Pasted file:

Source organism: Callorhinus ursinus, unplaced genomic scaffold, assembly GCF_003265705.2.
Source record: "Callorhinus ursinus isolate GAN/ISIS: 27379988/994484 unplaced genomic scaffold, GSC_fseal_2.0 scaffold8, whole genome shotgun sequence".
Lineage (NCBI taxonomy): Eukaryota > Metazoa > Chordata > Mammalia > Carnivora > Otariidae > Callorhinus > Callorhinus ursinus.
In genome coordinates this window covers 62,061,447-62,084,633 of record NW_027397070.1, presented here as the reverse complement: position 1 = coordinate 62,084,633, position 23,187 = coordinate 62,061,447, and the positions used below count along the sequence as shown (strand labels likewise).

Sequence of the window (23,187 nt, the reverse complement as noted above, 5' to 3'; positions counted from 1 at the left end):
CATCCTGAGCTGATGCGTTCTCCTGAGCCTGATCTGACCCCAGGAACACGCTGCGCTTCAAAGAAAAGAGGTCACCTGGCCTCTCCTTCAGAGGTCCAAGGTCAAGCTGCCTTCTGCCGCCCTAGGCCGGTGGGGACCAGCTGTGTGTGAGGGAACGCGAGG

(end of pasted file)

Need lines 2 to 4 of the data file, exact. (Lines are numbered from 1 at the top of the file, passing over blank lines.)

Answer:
Source record: "Callorhinus ursinus isolate GAN/ISIS: 27379988/994484 unplaced genomic scaffold, GSC_fseal_2.0 scaffold8, whole genome shotgun sequence".
Lineage (NCBI taxonomy): Eukaryota > Metazoa > Chordata > Mammalia > Carnivora > Otariidae > Callorhinus > Callorhinus ursinus.
In genome coordinates this window covers 62,061,447-62,084,633 of record NW_027397070.1, presented here as the reverse complement: position 1 = coordinate 62,084,633, position 23,187 = coordinate 62,061,447, and the positions used below count along the sequence as shown (strand labels likewise).